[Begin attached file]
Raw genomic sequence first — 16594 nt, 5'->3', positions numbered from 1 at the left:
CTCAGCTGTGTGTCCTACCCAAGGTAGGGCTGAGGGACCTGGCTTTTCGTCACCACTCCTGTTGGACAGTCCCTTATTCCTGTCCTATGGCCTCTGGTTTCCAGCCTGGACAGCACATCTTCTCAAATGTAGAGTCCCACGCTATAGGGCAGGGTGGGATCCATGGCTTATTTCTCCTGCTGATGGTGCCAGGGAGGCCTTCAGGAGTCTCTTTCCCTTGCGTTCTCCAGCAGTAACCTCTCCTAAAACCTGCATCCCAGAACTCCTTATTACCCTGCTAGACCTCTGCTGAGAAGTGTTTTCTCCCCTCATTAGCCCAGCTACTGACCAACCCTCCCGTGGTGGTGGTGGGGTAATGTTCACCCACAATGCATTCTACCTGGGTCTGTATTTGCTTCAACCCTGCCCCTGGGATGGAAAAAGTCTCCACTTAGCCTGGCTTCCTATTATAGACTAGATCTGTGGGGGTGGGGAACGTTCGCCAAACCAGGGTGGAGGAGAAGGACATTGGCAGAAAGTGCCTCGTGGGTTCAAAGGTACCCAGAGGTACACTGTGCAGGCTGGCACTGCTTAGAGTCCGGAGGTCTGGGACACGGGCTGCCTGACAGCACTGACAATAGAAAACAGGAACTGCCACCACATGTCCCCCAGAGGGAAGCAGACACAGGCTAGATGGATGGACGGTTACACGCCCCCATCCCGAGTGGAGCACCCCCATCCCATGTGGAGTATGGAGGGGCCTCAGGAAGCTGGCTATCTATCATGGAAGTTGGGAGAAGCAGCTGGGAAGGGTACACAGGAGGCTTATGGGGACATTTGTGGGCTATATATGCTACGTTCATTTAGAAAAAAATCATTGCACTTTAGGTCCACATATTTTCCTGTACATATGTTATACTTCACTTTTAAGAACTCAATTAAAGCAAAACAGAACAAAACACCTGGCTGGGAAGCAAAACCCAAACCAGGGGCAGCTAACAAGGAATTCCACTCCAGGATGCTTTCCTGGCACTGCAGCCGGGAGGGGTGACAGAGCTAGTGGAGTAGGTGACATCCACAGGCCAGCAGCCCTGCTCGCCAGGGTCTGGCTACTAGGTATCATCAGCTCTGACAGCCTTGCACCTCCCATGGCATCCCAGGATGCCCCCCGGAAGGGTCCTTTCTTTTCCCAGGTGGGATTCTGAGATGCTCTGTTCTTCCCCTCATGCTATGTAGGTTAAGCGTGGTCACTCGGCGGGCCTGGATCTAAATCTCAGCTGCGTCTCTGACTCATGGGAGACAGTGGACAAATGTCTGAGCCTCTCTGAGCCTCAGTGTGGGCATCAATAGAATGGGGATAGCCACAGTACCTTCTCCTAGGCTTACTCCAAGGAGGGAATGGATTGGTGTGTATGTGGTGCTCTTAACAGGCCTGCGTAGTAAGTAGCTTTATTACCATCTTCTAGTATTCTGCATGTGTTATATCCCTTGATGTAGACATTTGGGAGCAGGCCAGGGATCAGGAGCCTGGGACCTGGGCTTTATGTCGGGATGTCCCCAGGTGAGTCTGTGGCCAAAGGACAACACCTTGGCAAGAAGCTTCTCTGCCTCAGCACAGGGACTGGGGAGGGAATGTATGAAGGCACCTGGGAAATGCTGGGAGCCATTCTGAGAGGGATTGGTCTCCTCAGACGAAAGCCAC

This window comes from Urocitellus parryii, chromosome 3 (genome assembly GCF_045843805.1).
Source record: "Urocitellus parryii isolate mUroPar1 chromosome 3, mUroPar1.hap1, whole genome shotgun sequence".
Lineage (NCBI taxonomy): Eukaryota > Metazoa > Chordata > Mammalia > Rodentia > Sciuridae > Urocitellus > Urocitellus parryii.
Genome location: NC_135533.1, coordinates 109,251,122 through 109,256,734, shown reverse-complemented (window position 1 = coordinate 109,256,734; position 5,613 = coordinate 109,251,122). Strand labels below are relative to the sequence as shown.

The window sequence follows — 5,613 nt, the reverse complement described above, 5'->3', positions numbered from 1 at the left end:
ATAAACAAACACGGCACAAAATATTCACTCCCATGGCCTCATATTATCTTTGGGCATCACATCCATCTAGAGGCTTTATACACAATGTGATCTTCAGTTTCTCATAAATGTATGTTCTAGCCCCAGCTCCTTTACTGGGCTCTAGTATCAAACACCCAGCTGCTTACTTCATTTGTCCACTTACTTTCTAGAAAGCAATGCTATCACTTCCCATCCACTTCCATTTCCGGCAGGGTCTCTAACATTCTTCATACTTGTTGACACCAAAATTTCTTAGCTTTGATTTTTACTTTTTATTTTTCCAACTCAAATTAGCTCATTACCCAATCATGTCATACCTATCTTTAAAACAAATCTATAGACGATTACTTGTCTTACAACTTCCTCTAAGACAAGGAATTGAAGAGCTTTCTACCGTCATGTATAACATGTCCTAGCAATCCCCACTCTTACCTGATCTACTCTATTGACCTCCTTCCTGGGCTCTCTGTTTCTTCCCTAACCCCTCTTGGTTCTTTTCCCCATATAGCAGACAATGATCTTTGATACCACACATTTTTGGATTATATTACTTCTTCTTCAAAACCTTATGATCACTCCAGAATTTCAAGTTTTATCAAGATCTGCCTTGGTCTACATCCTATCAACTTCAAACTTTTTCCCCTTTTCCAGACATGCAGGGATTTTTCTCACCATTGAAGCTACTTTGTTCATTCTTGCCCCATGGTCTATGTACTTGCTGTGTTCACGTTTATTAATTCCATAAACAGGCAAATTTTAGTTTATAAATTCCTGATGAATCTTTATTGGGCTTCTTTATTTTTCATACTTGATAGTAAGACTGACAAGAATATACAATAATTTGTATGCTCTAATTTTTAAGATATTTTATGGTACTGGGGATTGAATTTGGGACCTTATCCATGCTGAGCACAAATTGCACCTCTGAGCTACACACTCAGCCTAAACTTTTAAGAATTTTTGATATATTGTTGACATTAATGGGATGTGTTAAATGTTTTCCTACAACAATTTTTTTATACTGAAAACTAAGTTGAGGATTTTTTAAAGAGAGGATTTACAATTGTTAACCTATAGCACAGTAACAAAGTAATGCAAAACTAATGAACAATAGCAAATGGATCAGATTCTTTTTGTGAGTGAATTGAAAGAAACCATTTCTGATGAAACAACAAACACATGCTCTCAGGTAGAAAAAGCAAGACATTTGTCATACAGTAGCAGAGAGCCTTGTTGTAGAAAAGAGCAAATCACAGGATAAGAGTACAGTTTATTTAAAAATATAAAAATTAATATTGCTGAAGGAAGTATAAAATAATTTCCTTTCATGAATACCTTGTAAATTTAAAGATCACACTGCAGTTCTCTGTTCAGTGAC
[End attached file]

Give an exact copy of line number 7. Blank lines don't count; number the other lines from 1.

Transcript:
The window sequence follows — 5,613 nt, the reverse complement described above, 5'->3', positions numbered from 1 at the left end: